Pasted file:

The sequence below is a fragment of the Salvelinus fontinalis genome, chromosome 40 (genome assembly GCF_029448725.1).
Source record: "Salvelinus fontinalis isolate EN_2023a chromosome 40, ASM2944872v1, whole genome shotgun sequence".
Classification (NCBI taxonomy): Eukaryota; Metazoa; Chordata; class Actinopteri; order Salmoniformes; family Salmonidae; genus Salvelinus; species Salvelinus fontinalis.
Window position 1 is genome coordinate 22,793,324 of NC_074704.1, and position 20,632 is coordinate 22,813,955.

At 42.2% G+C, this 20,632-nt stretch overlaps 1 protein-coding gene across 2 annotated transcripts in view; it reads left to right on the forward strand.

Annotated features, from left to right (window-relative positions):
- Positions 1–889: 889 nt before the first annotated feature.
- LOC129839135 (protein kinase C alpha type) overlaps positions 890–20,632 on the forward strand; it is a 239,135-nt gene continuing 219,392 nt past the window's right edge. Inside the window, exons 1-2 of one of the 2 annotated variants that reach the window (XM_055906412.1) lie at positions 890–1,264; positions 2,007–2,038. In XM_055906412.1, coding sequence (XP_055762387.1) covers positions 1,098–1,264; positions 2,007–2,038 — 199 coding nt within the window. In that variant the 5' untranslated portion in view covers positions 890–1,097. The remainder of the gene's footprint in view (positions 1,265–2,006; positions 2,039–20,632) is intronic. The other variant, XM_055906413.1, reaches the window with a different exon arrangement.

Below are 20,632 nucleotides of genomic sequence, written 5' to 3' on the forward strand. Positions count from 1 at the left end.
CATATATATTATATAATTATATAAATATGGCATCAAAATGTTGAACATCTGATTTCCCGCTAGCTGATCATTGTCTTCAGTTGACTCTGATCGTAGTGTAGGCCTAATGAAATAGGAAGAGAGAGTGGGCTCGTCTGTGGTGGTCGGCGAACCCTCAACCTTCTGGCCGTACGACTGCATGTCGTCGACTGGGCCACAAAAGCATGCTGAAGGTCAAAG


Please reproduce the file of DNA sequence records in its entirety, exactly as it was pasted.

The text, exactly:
The sequence below is a fragment of the Salvelinus fontinalis genome, chromosome 40 (genome assembly GCF_029448725.1).
Source record: "Salvelinus fontinalis isolate EN_2023a chromosome 40, ASM2944872v1, whole genome shotgun sequence".
Classification (NCBI taxonomy): Eukaryota; Metazoa; Chordata; class Actinopteri; order Salmoniformes; family Salmonidae; genus Salvelinus; species Salvelinus fontinalis.
Window position 1 is genome coordinate 22,793,324 of NC_074704.1, and position 20,632 is coordinate 22,813,955.

At 42.2% G+C, this 20,632-nt stretch overlaps 1 protein-coding gene across 2 annotated transcripts in view; it reads left to right on the forward strand.

Annotated features, from left to right (window-relative positions):
- Positions 1–889: 889 nt before the first annotated feature.
- LOC129839135 (protein kinase C alpha type) overlaps positions 890–20,632 on the forward strand; it is a 239,135-nt gene continuing 219,392 nt past the window's right edge. Inside the window, exons 1-2 of one of the 2 annotated variants that reach the window (XM_055906412.1) lie at positions 890–1,264; positions 2,007–2,038. In XM_055906412.1, coding sequence (XP_055762387.1) covers positions 1,098–1,264; positions 2,007–2,038 — 199 coding nt within the window. In that variant the 5' untranslated portion in view covers positions 890–1,097. The remainder of the gene's footprint in view (positions 1,265–2,006; positions 2,039–20,632) is intronic. The other variant, XM_055906413.1, reaches the window with a different exon arrangement.

Below are 20,632 nucleotides of genomic sequence, written 5' to 3' on the forward strand. Positions count from 1 at the left end.
CATATATATTATATAATTATATAAATATGGCATCAAAATGTTGAACATCTGATTTCCCGCTAGCTGATCATTGTCTTCAGTTGACTCTGATCGTAGTGTAGGCCTAATGAAATAGGAAGAGAGAGTGGGCTCGTCTGTGGTGGTCGGCGAACCCTCAACCTTCTGGCCGTACGACTGCATGTCGTCGACTGGGCCACAAAAGCATGCTGAAGGTCAAAG